J. Cleaveland Cady

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Josiah Cleaveland Cady
Born 1837
Providence, Rhode Island
Died (aged 82)
New York City
Occupation Architect
The American Museum of Natural History's south range, by J. Cleaveland Cady, (photo c. 1900–10)

Josiah Cleaveland Cady, commonly known as J. Cleaveland Cady (1837 in Providence, Rhode Island – April 17, 1919 in New York City.[1]) He was a New York-based architect whose most familiar surviving building is the south range of the American Museum of Natural History on New York's Upper West Side. He worked in partnership from 1870 with Milton See (1854 - October 27, 1920) in the firm of Cady, Berg and See.

Cady was the son of Josiah Cady and his wife Lydia, of Providence, Rhode Island, where he was born. He graduated from Trinity College, Hartford, Connecticut, in 1860; the following year he married Emma M. Bulkeley, of Orange, New Jersey; they had five children.[2] Cady was a devoted Presbyterian, who served as head of the Sunday school at the Presbyterian Church of the Covenant, East 42nd Street; his first church commission was the First Presbyterian Church of Oyster Bay, New York. Here he utilized the Carpenter Gothic or Stick Style to create a surprising effect for this wood-frame church building set on a hillside overlooking Oyster Bay.

Cady, Berg and See[edit]

The old Metropolitan Opera House in 1905

Cady was the architect of the original Metropolitan Opera House, opened October 1883 (demolished in 1967). Suitable to the Italian opera that was central to the repertory as New Yorkers then conceived it, the new house for the Metropolitan Opera presented a palazzo-like full front on Broadway between 39th and 40th streets that offered three tiers of arched triple openings framed by strong masonry piers. Soon the facade was flanked by matching seven-story towers, to provide extra space and income to support the opera. Cady's original auditorium was gutted by fire on August 27, 1892.

The American Museum of Natural History has a magnificently rusticated Richardsonian Romanesque entrance range by Cady and See, stretching 707 feet along its 77th Street frontage. The Museum also preserves its Cady auditorium, restored in 2002 as the Samuel J. and Ethel LeFrak Theater.

Cady and See designed the New York-Presbyterian Hospital, the Skin and Cancer Hospital,[3] Bellevue Medical School, and the Hudson Street Hospital, and also many churches.

They designed many college buildings, fifteen buildings for Yale University alone,[4] and buildings for Williams College, Trinity College in Hartford, Connecticut[5] and for Wesleyan University. Cady served as a trustee for Berea College in Berea, Kentucky, during the tenure of President William Goodell Frost, Cady's nephew. He designed many of the buildings on the Berea College Campus.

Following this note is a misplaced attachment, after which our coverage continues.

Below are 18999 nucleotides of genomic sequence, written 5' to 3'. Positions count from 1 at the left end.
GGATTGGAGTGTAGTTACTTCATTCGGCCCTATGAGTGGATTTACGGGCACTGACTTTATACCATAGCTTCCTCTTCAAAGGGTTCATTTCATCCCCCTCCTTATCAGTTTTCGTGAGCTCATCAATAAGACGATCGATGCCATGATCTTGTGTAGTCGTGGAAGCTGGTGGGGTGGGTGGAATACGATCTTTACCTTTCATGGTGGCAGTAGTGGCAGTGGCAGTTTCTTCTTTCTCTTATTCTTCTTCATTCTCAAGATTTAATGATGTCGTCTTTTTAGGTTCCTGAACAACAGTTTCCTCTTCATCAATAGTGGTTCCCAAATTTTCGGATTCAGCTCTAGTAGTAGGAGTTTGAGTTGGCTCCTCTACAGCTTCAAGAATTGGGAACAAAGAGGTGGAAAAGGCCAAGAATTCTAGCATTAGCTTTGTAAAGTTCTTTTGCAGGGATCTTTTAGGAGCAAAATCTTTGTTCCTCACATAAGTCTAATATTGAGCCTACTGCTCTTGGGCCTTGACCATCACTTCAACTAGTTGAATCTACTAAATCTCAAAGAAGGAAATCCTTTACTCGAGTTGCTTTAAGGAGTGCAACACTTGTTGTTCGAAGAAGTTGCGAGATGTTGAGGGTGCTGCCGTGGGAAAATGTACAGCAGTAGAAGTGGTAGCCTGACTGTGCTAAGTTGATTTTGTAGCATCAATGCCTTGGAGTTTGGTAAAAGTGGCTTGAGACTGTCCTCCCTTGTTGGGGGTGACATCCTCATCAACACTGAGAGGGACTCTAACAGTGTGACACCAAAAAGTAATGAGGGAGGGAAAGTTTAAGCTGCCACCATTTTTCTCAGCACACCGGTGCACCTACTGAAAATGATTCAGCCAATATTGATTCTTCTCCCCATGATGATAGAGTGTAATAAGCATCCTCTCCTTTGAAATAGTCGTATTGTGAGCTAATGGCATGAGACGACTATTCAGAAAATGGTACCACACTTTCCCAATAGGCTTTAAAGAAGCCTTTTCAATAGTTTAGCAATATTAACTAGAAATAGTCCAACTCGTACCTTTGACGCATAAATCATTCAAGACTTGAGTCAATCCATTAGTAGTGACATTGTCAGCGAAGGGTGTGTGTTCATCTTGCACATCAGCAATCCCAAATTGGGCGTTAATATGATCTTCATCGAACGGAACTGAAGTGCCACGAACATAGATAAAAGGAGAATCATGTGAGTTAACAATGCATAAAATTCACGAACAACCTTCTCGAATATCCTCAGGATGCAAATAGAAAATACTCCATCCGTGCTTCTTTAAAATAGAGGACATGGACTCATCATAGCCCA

At Trinity College, Cady's 1878 St. Anthony Hall (Delta Psi)[6] is massively rusticated Richardsonian Romanesque in style, with narrow "arrow-slit" windows and even a tall cylindrical tower with a steep conical roof. The tower is half-embedded within the densely massed picturesque structure.

The Isaac Stern House (mid-block) designed by Cady, Berg and See, with the George J. Gould House on the corner

In 1880, Cady and See were hired by William West Durant to design a summer chapel on an island in Raquette Lake, New York, to entice his wealthy acquaintances to build their summer homes in the area. The chapel was constructed in the Stick Style. The plans were used in 1881, modified by Durant at the request of Harriet Beecher Stowe, for the Church of Our Saviour in Mandarin, Florida, and again in 1883 for the Church of the Good Shepherd in Beattystown, New Jersey.

Ten years later Cady again built a chapel on Raquette Lake, St. William's Roman Catholic Church on Long Point, again in Shingle Style, for Durant's employees and local residents. Both churches, only accessible by water, preserve and reflect the Adirondack heritage.

Among the firm's New York houses was the Isaac Stern House, 858 Fifth Avenue (demolished).

Cady & Gregory[edit]

Cady was later in partnership with William S. Gregory, a long-term associate, as "Cady & Gregory", with offices at 40 West 32nd Street, New York.[7]

Works[edit]

Buildings designed by Cady which survive and which are listed on the U.S. National Register of Historic Places include:

Legacy[edit]

Cady presented his architectural library to Trinity College in 1918 and died the following year at his apartment, 214 Riverside Drive.[8] A 1993 Trinity College exhibition "Forgotten architect of the gilded age: Josiah Cleaveland Cady's legacy" with a catalogue by Kathleen A. Curran, failed to cause Cady's reputation to rebound.

Notes[edit]

  1. ^ New York Times obituary as 'J. Cleveland Cady', 18 April 1919
  2. ^ Obituary, New York Times.
  3. ^ Dr. Cady was president of the hospital's board of trustees.
  4. ^ The Lamson, Fairweather, White, Berkeley and Pearson dormitories, Dwight Hall and the Chittenden Library.
  5. ^ Trinity presented him with an honorable L.L.D. in 1905.
  6. ^ Cady was a member of the fraternity (Obituary).
  7. ^ Obituary.
  8. ^ The seven-storey Beaux-Arts style apartment house built in 1900–02 to designs by Stein, Cohen and Roth still stands.(Certificate of Appropriateness, Landmarks Commission).

Sources[edit]

  • Schuyler, Montgomery. "The Works of Cady, Berg & See." The Architectural Record VI (July 1896-June 1897): pp. 516–553
  • Wessels, William. "The Story of the Twin Churches." Utica, New York: Trailmarker, July–August 1962

External links[edit]